The Lastest Polemical Idea from Amazon to Counter Mobile Ad Blockers

Counter Mobile Ad Blockers


As ad blocking threatens the $60 billion digital advertising business, Amazon plans to lure consumers and counter mobile ad blockers with a discount phone subsidized with ads and data collection. According to L2, the etailer recently announced to subsidize Prime members’ Android phones with ‘special offer’ ads featured on the lock screens, replicating a model that has already seen some success on their kindle devices.

Unlike the Kindle, which only promotes in-house titles, these Android phones will push ads from a variety of traditional marketers. Users are required to install several Amazon apps on the phones, inflicting bloatware and drainage of battery and data plan. Additionally, Amazon will be collecting data around consumer interactions with the advertisements.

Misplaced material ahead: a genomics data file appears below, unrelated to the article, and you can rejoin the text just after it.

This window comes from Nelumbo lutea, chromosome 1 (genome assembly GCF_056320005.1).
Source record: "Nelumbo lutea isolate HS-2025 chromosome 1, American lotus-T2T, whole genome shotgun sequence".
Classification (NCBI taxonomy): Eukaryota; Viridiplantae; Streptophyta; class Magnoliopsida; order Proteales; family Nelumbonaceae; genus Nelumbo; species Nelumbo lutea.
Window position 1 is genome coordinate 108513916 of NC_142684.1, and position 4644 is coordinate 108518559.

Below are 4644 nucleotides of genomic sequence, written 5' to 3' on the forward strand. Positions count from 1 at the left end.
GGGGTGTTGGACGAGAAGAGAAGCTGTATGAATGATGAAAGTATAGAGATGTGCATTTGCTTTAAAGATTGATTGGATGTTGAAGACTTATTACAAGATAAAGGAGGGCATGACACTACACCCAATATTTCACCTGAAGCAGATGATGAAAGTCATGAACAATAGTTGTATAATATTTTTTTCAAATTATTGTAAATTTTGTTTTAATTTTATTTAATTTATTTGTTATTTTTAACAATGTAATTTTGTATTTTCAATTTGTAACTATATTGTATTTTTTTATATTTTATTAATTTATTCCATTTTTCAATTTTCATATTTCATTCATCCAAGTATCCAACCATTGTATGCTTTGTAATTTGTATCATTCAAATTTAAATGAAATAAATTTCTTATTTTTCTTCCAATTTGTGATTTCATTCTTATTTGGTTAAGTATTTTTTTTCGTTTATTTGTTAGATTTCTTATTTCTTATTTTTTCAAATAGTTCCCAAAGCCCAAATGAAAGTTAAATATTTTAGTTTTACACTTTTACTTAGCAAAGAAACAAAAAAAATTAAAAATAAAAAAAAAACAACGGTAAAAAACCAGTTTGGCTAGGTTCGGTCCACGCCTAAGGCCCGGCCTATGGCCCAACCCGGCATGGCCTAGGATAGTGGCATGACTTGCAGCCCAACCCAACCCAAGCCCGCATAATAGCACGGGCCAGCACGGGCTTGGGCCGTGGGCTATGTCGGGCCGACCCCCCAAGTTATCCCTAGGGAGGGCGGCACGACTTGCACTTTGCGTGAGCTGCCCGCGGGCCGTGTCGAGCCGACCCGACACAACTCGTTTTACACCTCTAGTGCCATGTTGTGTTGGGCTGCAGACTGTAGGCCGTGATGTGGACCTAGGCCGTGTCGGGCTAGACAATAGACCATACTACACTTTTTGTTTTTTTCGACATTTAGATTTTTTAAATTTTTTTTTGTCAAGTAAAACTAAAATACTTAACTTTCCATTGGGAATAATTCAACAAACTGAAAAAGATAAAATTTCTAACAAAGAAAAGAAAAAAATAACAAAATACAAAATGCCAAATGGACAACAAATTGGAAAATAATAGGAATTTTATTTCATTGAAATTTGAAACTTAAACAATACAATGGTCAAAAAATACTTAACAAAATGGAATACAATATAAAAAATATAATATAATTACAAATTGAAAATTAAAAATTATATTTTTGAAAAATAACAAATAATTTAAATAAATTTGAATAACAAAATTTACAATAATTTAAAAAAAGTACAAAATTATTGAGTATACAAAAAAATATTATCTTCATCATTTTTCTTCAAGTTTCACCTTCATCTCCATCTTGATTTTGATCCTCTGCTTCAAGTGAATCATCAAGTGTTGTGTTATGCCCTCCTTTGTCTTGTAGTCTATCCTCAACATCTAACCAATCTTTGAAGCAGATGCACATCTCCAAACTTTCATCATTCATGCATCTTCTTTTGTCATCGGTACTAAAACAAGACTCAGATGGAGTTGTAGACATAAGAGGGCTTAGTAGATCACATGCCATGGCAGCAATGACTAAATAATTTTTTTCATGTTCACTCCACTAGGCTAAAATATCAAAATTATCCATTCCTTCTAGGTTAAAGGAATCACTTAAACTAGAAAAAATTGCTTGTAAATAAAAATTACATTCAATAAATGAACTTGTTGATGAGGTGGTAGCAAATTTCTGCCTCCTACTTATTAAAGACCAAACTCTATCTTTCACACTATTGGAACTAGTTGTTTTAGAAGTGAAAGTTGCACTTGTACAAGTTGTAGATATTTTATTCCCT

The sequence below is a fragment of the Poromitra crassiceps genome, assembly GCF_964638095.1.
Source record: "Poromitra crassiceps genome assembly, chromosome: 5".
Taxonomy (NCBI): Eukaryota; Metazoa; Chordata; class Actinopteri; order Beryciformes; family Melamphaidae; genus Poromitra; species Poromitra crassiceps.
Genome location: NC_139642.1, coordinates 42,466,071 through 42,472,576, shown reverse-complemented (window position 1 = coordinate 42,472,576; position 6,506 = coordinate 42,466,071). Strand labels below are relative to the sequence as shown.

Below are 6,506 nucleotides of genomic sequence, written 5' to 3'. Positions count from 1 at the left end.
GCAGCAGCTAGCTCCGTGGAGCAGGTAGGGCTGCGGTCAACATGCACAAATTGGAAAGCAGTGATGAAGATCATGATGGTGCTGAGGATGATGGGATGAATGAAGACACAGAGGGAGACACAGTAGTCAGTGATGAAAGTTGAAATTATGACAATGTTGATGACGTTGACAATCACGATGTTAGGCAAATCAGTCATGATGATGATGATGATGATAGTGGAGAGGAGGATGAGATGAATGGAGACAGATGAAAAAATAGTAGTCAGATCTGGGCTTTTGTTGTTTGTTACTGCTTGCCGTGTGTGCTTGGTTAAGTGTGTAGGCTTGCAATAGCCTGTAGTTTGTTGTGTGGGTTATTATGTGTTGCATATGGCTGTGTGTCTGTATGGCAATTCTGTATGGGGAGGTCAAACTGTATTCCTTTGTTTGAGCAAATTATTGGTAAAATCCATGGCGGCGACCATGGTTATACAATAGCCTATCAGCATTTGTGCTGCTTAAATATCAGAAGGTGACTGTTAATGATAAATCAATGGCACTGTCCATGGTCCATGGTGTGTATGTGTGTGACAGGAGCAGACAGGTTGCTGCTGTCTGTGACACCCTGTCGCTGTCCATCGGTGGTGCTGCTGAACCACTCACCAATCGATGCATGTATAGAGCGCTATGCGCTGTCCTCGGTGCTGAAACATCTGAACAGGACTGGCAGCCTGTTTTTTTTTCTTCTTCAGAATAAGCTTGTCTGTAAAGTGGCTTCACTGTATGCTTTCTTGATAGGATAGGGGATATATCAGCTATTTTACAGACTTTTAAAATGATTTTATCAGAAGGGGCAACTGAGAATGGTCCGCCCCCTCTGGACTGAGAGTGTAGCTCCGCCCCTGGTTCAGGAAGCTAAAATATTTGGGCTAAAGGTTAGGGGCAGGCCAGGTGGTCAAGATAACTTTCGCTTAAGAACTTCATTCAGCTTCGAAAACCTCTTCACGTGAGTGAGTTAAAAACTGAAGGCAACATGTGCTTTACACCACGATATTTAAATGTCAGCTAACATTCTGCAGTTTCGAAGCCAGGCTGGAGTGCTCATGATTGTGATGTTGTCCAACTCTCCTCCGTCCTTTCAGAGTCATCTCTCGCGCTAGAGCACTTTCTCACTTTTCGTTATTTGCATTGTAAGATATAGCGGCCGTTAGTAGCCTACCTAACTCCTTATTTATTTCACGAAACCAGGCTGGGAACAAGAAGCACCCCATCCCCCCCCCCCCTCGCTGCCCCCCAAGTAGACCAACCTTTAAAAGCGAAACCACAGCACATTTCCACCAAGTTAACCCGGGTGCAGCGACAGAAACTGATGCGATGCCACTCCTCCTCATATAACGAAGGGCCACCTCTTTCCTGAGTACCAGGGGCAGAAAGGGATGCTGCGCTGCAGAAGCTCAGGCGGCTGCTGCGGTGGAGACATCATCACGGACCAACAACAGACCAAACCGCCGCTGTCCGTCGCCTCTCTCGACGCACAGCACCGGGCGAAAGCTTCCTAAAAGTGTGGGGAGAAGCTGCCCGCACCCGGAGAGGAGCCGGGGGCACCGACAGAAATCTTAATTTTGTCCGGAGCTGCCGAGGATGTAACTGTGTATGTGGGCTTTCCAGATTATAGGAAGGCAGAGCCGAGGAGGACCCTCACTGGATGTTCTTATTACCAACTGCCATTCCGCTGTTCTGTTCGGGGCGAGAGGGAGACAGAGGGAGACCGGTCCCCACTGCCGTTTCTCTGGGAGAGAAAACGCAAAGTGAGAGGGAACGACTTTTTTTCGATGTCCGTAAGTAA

Subsidizing consumer electronics devices via advertising is an idea as old as the commercial internet that, to date, has born little fruit. Previous efforts – such as 90’s throw-back – have typically attracted low value consumers, primarily motivated by price, who have a fairly low return to advertiser.

Given the under $200 price of a new Android phone, and the trend moving towards blocking ads, consumers attracted to this offering are likely to have a small amount of disposable income and are therefore of little value to marketers.

Worse yet, this ideas seems to be swimming against the key challenge of advertising on mobile; it has been well documented that excessive advertising can leave consumers with a hefty bill for data used on downloading ads. In the US alone, consumers who deploy ad blockers could be saving as much as $7.19 per month in excess data charges, or around $8.3 billion per year.

While Amazon may be able to drive adoption of this offer via the sheer bulk of its 70 million+ Prime user base, the idea remains a poor response to mobile’s advertising problem of bombarding consumers with poorly targeted offers that often negatively impact the user experience.

A version of this appeared in L2 on July 7. Read the full article here